I’ll Be There can also provide the beginnings of an understanding of Michael Jackson’s odd “whitening.”
Whether or not the lightening of his skin color has been caused by some type of disease, as has been claimed, it is impossible to look at photographs of Jackson before and after his long string of elective plastic surgeries without being struck by the profound de-Africanization he willed upon himself.
There also seems to be a related phenomenon in his speech. If you were to hear him on the telephone, the only way you could know he was born black is if you recognized him specifically as Michael Jackson. His pronunciation and his grammar both seem rather meticulously Standard English.
Things weren’t this way in I’ll Be There. It’s a beautiful and moving song, but the lyrics include the following:
I’ll be there.
If he “doesn’t?” “Doesn’t” what? Doesn't be good to you?
The word should be “isn’t,” not “doesn’t”—as in, “If he isn’t good to you, I’ll be there.”
The use of "doesn't" in place of "isn't" doesn't have anything to do with the rhythm of the phrase, since both have the same number of syllables.
I also won’t buy the argument that correcting the grammar might have made the lyrics sound somehow starchy or unnatural. This isn’t a case of trying to impose ludicrous Bowdlerization on a raw lyric like “I ain’t got nobody.” It’s just a clunker, and was fairly plainly written by somebody who didn’t know any better.
The net effect of the song’s unfortunate word choice is to insert an ear-jolting bit of ugliness right in the middle of an otherwise wonderfully crafted piece of music.
It is significant that today’s Michael Jackson has put errors of this sort behind him.
Why has he become so conscientious in this regard? Well, partly, no doubt, for the same reasons that anyone else might feel a twinge of embarrassment over a mistake that introjects crudeness or clumsiness into an otherwise polished piece of work. We probably all wince over things like that.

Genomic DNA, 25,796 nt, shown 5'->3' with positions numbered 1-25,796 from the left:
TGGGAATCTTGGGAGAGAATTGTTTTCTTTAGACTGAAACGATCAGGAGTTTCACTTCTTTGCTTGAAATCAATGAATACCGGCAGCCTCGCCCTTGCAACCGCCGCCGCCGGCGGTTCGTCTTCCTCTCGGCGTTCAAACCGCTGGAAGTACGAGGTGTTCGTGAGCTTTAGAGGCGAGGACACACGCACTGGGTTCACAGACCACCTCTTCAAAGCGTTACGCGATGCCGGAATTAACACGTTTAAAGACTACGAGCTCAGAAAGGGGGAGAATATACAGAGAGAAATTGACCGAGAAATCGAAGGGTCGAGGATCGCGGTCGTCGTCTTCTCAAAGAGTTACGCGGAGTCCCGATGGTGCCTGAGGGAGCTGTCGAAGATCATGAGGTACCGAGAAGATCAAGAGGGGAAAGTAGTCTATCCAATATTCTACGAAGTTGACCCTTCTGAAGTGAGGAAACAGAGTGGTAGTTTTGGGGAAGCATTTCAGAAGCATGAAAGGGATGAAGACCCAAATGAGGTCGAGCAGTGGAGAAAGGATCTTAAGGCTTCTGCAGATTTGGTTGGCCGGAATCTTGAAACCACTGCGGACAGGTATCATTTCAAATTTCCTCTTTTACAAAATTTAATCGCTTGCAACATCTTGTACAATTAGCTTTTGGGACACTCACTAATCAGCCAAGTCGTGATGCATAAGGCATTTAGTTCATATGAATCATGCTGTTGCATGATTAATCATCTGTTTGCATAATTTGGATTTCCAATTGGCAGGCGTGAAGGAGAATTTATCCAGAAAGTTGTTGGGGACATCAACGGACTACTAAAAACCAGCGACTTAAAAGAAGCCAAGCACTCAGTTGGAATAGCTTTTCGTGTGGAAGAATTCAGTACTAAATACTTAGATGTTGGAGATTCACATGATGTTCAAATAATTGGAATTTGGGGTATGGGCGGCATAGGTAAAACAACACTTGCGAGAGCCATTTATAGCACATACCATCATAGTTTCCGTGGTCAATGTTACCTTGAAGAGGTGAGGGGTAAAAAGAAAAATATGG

But in Jackson's case, excising any suggestion of Ebonics from his speech has occurred in combination with a long series of plastic surgeries targeted at eliminating negritude.
This is why, with all due respect to some black people I've known who claim that Jackson’s self-mutilation primarily reflects the cold realities of what white music consumers can and can’t relate to, I would submit that there is something more intensely personal that can better account for Michael Jackson’s renunciation of so many aspects of his race.
I’ll need to ask the indulgence of black readers at this point, because although what I’m about to say is not meant in any negative way, it is also probably not something I would be allowed to say in advertiser-supported mass media. (Being able to speak frankly when called for is one of the few benefits of writing in an unpaid capacity for a largely unknown outlet.)
The unfortunate reality that I feel needs to be pointed out is that the young Michael Jackson was called on to woo and seduce his audiences in a manner that is more difficult to imagine being imposed on a white kid.
Perhaps questions about appropriateness of the material for a child were overlooked among his earlier, predominantly black audiences because people who were more likely to have had dreams dashed, at an earlier age, than a comparable crowd of white suburbanites found the poignancy of songs like I’ll Be There harder to resist. Then again, maybe the excitement of seeing “one of ours” with such obvious talent and such an excellent chance of making it to the top affected people’s judgment.
Whatever the reasons for initial audiences’ acceptance of the role Michael Jackson was put in, there are also other aspects of his early performing experience that require no subtle exploration of latent symbolism or psychological overtones to recognize as inappropriate for a child.
The careers of the Jackson Five got seriously underway in1966 when Michael, the lead singer, was only about eight years old. After winning a major talent contest, the Jacksons began touring beyond their home state of Indiana, playing Chicago and a number of eastern cities, and focusing largely on a string of black clubs known as the “chitlin’ circuit.”
These were nightclubs for adults, and they exposed young Michael to a good deal more than smoking and drinking. Sometimes when the kids played these clubs, they opened for strippers.
Again, this may not be politically correct to ask, but how many white children would have been exposed to this type of environment?
Given his history, when he later began an apparent attempt to reclaim his innocence, would it have been all that unnatural for Michael to associate his blackness with something crude or coarse—i.e., something that made it more difficult to attain the lost purity he craved?